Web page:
As a relative newcomer to the Canadian scene, I found Driedger’s latest book on the Mennonites in Winnipeg, his 19th, a virtual map as he traces their development in what has become the largest concentration of them in the world, surpassing Amsterdam.
While slightly on the decline since 1991 when they numbered 21,900, they still represent an unsurpassed “Mennonite metro model,” with some 40 churches, six Mennonite colleges, a media centre, scores of businesses and professional persons (including those in the legal and medical fields), not to mention an outlet for artists, musicians, politicians and creative writers, all of whom he describes in detail in the 12 chapters of his well-researched study.
Not only chronicling with fastidious detail the numbers and data in an easy-to-follow narrative, Driedger, a well-known sociologist, gives insightful interpretation to the story as it moves from the mass exodus of Mennonites in the Ukraine in 1874 to their present pervasive presence in Canada’s ninth largest city.
He is especially interested in the rural to urban shift over these 140 years and draws on peer sociological studies like Bibby and Posterski’s Teen Trends: A Nation in Motion, for instance, to observe that “attitudes of Mennonite teens were very similar to those of other Canadian youth, with more than 80 percent supporting family relationships, changing lifestyles and religious beliefs. Older Mennonites scored higher on ingroup identity, moral behaviour and church participation.”
As a new observer on the Canadian scene with a Swiss/German historical narrative, I found his ruminations keenly insightful on the “reurbanization” of Russian Mennonites from the Ukraine who, prior to the 1917 Revolution, had a highly-developed society which prepared them for easy assimilation into a more urban culture in Manitoba.
Driedger’s tracing of the many Mennonite groups, some anchored in migrations, others in dissention over religious differences, is even-handed and fair. I couldn’t tell, from his writing, whether he himself is what he still calls a General Conference Mennonite, Mennonite Brethren, EMMC, EMC, Sommerfelder or Chortitzer. Nor does he show any particular bias in what seems to be an ongoing debate over evangelism versus social justice, or missions versus service and peacemaking.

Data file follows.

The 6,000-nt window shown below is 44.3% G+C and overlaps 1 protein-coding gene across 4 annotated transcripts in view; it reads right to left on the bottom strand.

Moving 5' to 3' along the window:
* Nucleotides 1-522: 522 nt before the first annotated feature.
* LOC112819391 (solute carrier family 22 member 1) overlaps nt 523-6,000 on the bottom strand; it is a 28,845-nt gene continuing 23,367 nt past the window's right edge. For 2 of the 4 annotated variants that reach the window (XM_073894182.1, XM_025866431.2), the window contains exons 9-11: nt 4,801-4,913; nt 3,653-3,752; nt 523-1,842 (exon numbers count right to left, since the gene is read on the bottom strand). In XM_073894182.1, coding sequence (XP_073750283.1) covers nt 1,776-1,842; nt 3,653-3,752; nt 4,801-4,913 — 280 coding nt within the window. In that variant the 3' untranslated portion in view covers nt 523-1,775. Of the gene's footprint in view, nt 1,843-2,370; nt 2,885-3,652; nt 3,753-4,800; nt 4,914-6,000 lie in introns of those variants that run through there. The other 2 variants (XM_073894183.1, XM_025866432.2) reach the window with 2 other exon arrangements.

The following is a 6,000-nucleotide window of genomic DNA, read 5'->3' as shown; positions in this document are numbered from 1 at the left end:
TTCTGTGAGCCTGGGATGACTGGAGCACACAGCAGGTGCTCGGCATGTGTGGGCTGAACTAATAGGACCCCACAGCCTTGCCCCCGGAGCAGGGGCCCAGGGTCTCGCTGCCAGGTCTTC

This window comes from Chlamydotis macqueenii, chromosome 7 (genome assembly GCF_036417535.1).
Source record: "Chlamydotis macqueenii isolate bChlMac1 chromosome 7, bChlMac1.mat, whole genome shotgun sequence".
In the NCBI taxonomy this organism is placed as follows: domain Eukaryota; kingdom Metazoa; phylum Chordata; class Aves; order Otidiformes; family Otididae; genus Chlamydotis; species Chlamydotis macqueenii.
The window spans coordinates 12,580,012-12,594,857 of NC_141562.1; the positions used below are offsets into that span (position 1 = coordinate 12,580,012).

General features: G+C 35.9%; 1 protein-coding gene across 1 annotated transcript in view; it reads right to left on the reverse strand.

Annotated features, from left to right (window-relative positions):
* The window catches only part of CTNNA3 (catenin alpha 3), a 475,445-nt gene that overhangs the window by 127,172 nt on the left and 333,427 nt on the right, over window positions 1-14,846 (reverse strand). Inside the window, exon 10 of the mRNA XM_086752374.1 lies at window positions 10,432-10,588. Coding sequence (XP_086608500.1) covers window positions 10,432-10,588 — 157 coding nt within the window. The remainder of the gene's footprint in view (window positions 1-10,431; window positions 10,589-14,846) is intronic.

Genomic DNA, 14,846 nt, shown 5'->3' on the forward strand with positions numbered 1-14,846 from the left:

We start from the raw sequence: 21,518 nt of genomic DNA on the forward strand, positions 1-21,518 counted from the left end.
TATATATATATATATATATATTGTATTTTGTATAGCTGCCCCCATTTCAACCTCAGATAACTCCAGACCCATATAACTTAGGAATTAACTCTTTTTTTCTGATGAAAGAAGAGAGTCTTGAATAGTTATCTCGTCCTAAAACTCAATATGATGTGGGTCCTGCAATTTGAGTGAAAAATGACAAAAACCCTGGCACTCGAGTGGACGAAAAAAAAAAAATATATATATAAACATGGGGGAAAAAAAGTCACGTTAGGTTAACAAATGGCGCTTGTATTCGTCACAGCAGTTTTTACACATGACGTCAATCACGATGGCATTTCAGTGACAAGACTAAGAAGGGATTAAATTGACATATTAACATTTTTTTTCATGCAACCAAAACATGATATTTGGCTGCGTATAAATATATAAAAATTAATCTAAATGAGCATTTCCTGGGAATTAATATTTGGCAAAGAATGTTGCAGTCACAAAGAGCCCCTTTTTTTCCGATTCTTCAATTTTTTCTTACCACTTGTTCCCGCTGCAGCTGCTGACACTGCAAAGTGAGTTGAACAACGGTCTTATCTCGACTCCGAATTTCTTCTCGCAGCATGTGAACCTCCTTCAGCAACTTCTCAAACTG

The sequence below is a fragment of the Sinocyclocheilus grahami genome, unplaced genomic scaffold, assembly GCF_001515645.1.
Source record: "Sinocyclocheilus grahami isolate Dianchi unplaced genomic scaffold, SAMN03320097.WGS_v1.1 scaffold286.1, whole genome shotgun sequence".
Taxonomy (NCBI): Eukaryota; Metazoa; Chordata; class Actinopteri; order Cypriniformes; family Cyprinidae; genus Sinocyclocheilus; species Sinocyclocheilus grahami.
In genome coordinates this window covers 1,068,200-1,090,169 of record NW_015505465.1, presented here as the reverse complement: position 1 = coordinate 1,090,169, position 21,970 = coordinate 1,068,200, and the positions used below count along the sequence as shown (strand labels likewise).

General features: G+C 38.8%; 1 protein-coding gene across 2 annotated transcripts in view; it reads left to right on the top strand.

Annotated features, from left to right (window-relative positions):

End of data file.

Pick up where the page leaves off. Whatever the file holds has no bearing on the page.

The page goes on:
I was particularly intrigued with his chapter on creative writers whom he generally describes as “dislocated Mennonites” in search of a “home”—persons well known to us by now—Rudy Wiebe, Paul Hiebert, Arnold Dyck, Di Brandt, Miriam Toews—a list of 23 on p. 346. He dispassionately tells their tortured stories while at the same time holding them up as prophets and seers pointing the way for a people struggling to emerge from their “boundaried traditional rural communities.”
His interpretation of their struggle to find a new “home” is especially poignant with this passage in his summary: As Mennonites became more highly educated and urban, their search for new psychological identities changed as their language and culture changed. Individuals studied and reevaluated loyalties, emotions and feelings toward their Anabaptist past and traditional rural values.
In the city, they were faced with new forms of space, organization, symbols and communication which required thought, debate, study and evaluation. In Winnipeg, Mennonite creative writers, artists and musicians helped in the process of finding new Anabaptist identities, some of which reflected their 16-century roots and others which reflect the information age.(p. 368).
That observation could well apply to Mennonites everywhere in North America. Driedger’s narrative is a classic story that should be on the library shelf of every Mennonite Church in Canada. It is a gift to any serious Anabaptist Mennonite wanting some significant signposts for the future that are firmly rooted in the past.
--May 2, 2011
Leo Driedger is professor Emeritus of Sociology at the University of Manitoba, where he taught, researched and published for more than 40 years, and as Senior Scholar still writes today. This is his 19th book. For more than 20 years, Driedger has served on boards of the Mennonite Central Committee (MCC Manitoba, MCC Canada, MCC International).